Gravestones provide a glimpse into town’s past

By Jennifer Coe - ReminderNews
East Granby - posted Mon., Apr. 8, 2013
John Rusnock spoke to the East Granby Historical Society on his work researching East Granby cemetery gravestones. Photos by Jennifer Coe.
John Rusnock spoke to the East Granby Historical Society on his work researching East Granby cemetery gravestones. Photos by Jennifer Coe.

All for the sake of preserving local history, three men - with the help of a handful of volunteers - have been working on documenting and preserving the graves of centuries-old East Granby residents. While there are upwards of seven cemeteries in town, Tom Howard, John Rusnock and Bill Westervelt presented their findings to the East Granby Historical Society on March 18 on just three: East Granby Cemetery, the so-called “smallpox” cemetery, and Elmwood Cemetery.

Rusnock began with a PowerPoint presentation on his findings about the East Granby Cemetery, once a sheep pasture and then founded as a burying ground in 1722. The earliest gravestone, of which there are 624 in total, is dated 1737.

“It is very difficult, when you look at those stones, to read them,” said Rusnock, as he showed pictures of many stones which were flaking away or falling over.

No plot map existed for the graves, only an alphabetical list circa 1934. Rusnock said that in 2005, two Mormon missionaries came to East Granby looking for community service work. He was able to put them to work creating a valuable database of headstones’ dates, names and general condition. “They worked very diligently for the better part of a summer,” Rusnock said. Serendipitously, a local East Granby teen then offered her services to photograph every headstone as well, making the database complete and thorough.

From the work performed by the Mormon missionaries and the East Granby teen photographs, the East Granby Center Cemetery Marker Inventory report was created.  This report consists of a written narrative, various cemetery photographs, the data base reports, and a CD containing each marker's photograph.

Rumors of a “smallpox” cemetery were well-known in this area. Tom Howard decided he wanted to finally assemble proof that this small cemetery either did or did not exist. “I wondered, ‘Where’s the evidence?’” he said.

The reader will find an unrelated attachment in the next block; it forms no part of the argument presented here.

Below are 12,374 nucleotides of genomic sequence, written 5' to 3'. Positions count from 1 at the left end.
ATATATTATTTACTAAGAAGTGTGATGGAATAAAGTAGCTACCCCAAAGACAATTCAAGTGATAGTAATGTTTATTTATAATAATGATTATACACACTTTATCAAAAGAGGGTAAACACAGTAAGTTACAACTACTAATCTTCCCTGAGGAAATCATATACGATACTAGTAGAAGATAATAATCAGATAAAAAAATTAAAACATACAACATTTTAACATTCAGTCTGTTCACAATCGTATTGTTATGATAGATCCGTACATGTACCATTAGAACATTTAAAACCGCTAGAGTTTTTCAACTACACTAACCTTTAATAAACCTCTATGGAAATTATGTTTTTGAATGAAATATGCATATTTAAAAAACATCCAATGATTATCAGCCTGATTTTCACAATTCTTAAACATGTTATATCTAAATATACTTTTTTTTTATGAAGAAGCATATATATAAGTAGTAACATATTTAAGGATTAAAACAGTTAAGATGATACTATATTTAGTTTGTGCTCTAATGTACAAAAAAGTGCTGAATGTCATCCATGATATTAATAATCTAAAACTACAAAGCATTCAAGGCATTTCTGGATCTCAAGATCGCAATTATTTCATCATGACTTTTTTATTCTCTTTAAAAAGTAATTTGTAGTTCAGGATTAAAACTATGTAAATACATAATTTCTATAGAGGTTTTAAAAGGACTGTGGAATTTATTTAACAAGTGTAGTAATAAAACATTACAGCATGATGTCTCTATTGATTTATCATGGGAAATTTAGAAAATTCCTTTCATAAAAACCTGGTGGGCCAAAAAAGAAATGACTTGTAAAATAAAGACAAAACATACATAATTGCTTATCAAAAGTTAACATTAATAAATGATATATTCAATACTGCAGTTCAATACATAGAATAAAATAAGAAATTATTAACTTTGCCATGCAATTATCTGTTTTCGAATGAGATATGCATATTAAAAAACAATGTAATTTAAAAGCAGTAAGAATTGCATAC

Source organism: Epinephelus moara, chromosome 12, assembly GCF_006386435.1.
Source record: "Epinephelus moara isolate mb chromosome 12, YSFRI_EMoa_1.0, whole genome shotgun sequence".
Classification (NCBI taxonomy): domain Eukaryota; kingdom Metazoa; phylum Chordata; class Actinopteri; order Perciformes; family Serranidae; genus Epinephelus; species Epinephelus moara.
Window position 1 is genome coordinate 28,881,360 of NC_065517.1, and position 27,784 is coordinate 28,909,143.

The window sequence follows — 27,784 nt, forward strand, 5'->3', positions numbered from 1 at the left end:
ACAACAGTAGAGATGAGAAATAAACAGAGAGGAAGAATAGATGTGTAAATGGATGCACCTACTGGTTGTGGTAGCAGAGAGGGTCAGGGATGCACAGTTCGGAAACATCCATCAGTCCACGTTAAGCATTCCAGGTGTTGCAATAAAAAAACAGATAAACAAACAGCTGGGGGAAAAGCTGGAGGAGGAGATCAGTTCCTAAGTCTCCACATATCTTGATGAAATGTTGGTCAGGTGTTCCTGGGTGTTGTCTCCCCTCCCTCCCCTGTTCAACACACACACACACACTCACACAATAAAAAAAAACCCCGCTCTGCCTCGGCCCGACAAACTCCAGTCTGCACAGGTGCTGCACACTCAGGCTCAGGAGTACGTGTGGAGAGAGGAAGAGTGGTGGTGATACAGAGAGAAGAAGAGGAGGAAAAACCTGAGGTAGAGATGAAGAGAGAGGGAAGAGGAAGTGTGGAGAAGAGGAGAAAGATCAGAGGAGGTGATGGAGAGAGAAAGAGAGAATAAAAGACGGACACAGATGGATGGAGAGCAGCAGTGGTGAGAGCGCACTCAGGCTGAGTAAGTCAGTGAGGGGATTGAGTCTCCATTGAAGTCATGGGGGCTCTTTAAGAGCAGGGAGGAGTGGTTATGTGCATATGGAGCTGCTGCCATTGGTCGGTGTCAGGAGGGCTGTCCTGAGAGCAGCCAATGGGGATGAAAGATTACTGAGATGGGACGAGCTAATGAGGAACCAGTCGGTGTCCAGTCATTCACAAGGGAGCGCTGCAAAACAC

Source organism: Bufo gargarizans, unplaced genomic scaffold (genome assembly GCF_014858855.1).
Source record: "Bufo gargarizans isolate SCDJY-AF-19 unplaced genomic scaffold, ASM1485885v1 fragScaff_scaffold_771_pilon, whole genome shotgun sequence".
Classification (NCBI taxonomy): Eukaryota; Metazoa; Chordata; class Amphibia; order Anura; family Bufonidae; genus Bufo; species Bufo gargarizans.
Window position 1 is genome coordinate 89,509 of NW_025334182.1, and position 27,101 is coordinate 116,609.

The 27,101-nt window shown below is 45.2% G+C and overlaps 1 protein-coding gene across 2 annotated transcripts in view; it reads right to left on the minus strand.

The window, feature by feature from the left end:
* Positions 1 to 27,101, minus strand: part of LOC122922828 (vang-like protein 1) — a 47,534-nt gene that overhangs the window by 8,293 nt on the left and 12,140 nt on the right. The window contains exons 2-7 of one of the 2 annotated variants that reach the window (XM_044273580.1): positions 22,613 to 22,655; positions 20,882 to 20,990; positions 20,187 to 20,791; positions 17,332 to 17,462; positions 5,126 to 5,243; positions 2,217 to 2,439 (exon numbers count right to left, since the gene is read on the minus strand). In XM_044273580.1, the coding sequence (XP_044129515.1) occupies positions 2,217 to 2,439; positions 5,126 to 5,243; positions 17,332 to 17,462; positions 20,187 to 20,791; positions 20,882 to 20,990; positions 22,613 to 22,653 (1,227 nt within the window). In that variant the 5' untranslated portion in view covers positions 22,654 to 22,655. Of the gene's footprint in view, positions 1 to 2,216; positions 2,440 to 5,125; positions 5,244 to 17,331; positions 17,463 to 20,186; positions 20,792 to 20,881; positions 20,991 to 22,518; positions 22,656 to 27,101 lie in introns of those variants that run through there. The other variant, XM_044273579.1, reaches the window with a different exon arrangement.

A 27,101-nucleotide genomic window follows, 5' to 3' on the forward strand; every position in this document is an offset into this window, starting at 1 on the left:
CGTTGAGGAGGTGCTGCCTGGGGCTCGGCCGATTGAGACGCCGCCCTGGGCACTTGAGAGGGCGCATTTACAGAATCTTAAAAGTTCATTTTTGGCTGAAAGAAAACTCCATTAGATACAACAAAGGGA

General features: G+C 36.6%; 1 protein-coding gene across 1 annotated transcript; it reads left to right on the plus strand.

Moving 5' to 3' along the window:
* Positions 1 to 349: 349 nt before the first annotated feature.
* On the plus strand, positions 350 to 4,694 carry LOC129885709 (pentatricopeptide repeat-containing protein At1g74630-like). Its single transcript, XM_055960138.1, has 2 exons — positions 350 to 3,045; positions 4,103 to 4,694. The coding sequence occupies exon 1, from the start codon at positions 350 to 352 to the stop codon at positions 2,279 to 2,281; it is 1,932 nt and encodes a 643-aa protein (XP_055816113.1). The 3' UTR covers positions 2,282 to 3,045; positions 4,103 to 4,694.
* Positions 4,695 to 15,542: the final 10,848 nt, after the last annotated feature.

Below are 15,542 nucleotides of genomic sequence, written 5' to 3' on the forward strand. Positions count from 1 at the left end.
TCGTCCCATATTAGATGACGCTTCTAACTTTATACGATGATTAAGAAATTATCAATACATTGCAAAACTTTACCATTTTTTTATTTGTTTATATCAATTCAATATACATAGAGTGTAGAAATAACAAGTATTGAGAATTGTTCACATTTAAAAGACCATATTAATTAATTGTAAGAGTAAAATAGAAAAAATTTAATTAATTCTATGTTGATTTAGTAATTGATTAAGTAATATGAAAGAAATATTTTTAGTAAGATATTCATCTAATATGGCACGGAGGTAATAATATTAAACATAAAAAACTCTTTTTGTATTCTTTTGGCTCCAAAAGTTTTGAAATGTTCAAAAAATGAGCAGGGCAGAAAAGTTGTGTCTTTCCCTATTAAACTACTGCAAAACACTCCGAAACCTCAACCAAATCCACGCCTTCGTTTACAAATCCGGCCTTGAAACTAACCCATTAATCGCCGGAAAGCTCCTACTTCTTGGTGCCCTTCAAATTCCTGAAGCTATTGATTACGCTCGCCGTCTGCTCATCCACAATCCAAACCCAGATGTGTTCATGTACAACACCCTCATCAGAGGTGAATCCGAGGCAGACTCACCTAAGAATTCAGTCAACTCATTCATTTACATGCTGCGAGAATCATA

Proof was found in a few different places: pre-1940 black and white photographs, land and probate records, even original gravestone rubbings and local anecdotes. “Then it became a question of exactly where were these headstones?” said Howard.

Once the general site was found, it had to be cleared of the brush and trees which had grown over the location. The people who were supposed to be buried there, all from the Holcomb family, had been victims of a smallpox outbreak which lasted from the late 1780s to the mid-1790s. More specifically, four young children all dying months apart buried alongside their grandfather. What clued researchers in to the actual locations of the graves, perhaps as many as 11 or 12, was what Howard called “non-natural falling of rocks.” Small piles of rocks, laid in a group, perhaps to cover over a shallow grave.

Shockingly, the original, missing gravestones had not been claimed by weather or deterioration, but they were discovered to be in a most unexpected place: the basement walls of a home in Bloomfield. According to an article Howard wrote for the Genealogical and History Research Library, “While the headstones left the burial ground, they did not go far and local people knew the story,” said Howard. “The stones ended up in the wall of a workshop in Bloomfield, Connecticut; built and used by an eccentric railroad engineer with eclectic talents and interests, William Eli Talbot… [Talbot] cemented… the Holcomb and Ford smallpox cemetery headstones into the basement wall.”

Three new stones have been created and will be inserted into the location this coming spring.

The Elmwood Cemetery, the most modern of all three which were discussed at the meeting, is the so-called “new kid on the block,” said Bill Westervelt. This is the town cemetery that once could sell 20 plots at a time to one family. “Originally families intended to be here 10 to 20 generations, so they needed 24 or 48 gravesites,” said Westervelt. Elmwood still has plots available, although they sell in two-grave sets now. Elmwood has interred within its grounds a Civil War veteran, many from World War II and even someone from the Philippine Insurrection.

Several years of work on these cemeteries has revealed an interesting history all the way back to the original founding of East Granby. Future research is planned to be done on the Newgate Prison Cemetery and Copper Hill Cemetery.

“This is needed to preserve our history,” said Rusnock. “If not, all will be lost.”

A copy of the East Granby Center Cemetery Marker Inventory is available at the East Granby Public Library.

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